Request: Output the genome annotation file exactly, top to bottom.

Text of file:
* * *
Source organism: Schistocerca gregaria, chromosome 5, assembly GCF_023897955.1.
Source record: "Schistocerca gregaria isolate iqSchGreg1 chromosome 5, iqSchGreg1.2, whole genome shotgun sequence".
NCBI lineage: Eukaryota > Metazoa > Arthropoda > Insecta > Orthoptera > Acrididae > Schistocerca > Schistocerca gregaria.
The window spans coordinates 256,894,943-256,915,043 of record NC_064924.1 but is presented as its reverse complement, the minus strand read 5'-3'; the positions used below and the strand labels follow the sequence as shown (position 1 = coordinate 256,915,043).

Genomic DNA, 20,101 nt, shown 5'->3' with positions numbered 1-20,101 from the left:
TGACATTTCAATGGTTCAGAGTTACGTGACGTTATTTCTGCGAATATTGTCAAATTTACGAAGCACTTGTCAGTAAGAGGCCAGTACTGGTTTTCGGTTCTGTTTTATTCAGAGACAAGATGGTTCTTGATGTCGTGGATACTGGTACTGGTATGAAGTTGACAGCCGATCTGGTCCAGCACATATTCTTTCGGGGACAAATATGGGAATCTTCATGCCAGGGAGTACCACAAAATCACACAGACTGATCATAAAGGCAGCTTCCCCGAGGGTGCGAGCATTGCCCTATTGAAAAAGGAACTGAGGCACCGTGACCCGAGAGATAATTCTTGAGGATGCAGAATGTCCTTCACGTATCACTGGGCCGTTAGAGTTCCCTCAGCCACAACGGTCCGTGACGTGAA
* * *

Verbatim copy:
Source organism: Schistocerca gregaria, chromosome 5, assembly GCF_023897955.1.
Source record: "Schistocerca gregaria isolate iqSchGreg1 chromosome 5, iqSchGreg1.2, whole genome shotgun sequence".
NCBI lineage: Eukaryota > Metazoa > Arthropoda > Insecta > Orthoptera > Acrididae > Schistocerca > Schistocerca gregaria.
The window spans coordinates 256,894,943-256,915,043 of record NC_064924.1 but is presented as its reverse complement, the minus strand read 5'-3'; the positions used below and the strand labels follow the sequence as shown (position 1 = coordinate 256,915,043).

Genomic DNA, 20,101 nt, shown 5'->3' with positions numbered 1-20,101 from the left:
TGACATTTCAATGGTTCAGAGTTACGTGACGTTATTTCTGCGAATATTGTCAAATTTACGAAGCACTTGTCAGTAAGAGGCCAGTACTGGTTTTCGGTTCTGTTTTATTCAGAGACAAGATGGTTCTTGATGTCGTGGATACTGGTACTGGTATGAAGTTGACAGCCGATCTGGTCCAGCACATATTCTTTCGGGGACAAATATGGGAATCTTCATGCCAGGGAGTACCACAAAATCACACAGACTGATCATAAAGGCAGCTTCCCCGAGGGTGCGAGCATTGCCCTATTGAAAAAGGAACTGAGGCACCGTGACCCGAGAGATAATTCTTGAGGATGCAGAATGTCCTTCACGTATCACTGGGCCGTTAGAGTTCCCTCAGCCACAACGGTCCGTGACGTGAA